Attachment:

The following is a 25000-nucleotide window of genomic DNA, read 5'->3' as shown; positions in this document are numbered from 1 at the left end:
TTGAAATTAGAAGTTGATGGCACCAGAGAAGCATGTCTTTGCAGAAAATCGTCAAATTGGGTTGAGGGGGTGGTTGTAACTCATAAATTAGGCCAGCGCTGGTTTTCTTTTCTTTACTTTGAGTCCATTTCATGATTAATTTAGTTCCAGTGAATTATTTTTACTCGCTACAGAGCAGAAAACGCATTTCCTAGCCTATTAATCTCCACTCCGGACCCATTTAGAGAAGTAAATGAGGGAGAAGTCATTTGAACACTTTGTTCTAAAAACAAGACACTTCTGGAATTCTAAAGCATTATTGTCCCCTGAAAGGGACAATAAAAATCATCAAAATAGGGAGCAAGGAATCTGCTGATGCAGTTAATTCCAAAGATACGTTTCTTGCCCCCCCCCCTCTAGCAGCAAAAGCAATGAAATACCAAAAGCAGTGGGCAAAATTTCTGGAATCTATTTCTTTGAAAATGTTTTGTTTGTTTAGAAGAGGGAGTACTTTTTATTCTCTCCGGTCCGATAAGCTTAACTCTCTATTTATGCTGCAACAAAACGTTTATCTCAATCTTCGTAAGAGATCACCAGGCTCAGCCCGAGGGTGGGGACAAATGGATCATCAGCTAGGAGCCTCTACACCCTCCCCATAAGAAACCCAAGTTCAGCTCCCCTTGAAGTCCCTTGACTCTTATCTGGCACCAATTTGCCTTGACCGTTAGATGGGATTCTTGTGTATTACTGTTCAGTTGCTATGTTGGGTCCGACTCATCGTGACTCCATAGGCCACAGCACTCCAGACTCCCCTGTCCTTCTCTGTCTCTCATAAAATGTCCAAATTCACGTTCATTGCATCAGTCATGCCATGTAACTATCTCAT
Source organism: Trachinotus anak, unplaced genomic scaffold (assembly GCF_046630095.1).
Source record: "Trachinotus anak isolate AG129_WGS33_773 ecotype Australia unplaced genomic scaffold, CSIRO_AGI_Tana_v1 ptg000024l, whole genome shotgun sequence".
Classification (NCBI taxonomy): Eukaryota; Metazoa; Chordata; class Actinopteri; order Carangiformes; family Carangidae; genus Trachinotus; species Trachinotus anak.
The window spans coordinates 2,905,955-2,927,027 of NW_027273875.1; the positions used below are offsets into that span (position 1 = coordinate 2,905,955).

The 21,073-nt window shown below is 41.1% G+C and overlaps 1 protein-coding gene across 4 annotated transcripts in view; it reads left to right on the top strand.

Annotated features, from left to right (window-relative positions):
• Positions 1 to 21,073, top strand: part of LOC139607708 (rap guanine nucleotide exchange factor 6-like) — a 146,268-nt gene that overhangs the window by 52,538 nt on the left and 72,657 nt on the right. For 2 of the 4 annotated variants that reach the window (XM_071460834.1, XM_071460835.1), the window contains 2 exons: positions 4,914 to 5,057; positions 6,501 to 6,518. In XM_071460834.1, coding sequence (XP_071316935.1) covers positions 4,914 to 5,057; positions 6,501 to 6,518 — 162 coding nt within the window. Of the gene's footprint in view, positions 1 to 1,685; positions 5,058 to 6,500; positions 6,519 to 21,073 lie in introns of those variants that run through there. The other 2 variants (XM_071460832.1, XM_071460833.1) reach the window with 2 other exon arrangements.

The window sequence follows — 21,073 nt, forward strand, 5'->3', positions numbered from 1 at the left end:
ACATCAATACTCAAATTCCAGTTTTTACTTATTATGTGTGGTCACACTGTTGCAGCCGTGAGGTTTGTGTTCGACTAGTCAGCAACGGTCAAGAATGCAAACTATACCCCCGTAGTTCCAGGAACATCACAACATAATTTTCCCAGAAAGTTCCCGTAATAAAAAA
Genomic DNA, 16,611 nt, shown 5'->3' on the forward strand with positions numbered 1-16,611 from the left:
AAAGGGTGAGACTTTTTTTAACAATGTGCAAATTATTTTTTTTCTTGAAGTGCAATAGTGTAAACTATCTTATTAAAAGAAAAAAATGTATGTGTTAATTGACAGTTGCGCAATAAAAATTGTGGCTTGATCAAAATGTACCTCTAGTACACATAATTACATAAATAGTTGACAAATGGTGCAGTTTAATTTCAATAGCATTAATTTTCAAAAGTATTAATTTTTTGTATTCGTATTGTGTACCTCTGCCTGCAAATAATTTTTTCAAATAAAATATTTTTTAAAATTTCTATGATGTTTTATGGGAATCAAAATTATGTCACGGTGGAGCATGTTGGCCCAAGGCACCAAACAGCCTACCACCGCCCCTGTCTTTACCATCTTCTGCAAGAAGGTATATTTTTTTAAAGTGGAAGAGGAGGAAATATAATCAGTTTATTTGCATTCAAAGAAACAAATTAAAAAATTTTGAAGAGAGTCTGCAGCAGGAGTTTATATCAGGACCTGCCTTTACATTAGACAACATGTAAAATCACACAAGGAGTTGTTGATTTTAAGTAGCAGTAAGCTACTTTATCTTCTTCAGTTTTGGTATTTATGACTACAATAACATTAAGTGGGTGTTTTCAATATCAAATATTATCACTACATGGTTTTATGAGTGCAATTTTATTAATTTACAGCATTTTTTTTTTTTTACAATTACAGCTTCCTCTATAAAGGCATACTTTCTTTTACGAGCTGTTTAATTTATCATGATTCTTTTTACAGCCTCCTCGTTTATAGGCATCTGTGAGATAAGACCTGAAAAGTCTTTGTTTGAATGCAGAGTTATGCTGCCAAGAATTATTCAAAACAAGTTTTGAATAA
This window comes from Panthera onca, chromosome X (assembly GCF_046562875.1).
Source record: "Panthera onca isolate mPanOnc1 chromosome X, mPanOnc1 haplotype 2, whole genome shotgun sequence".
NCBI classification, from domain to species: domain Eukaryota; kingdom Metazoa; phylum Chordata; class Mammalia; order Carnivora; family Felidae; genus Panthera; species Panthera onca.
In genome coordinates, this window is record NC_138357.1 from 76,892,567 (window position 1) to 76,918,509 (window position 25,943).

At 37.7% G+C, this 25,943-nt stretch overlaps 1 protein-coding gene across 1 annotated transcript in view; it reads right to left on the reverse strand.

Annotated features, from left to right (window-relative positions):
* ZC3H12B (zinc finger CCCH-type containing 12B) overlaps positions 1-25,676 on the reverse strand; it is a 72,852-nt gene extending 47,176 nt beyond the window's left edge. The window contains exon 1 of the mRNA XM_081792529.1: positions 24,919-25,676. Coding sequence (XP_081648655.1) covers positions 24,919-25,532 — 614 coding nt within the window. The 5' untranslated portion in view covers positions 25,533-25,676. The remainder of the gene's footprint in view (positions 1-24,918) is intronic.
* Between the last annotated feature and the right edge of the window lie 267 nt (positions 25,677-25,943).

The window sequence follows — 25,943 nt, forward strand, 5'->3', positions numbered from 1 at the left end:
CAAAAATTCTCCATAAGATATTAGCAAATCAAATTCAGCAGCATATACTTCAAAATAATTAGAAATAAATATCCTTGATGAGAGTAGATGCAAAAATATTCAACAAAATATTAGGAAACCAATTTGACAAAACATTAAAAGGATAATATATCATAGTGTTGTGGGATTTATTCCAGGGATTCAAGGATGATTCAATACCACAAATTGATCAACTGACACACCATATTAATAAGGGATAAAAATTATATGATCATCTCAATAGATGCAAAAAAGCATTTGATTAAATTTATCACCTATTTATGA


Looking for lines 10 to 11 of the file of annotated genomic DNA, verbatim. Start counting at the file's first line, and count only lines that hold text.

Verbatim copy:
The window sequence follows — 21,073 nt, forward strand, 5'->3', positions numbered from 1 at the left end:
ACATCAATACTCAAATTCCAGTTTTTACTTATTATGTGTGGTCACACTGTTGCAGCCGTGAGGTTTGTGTTCGACTAGTCAGCAACGGTCAAGAATGCAAACTATACCCCCGTAGTTCCAGGAACATCACAACATAATTTTCCCAGAAAGTTCCCGTAATAAAAAA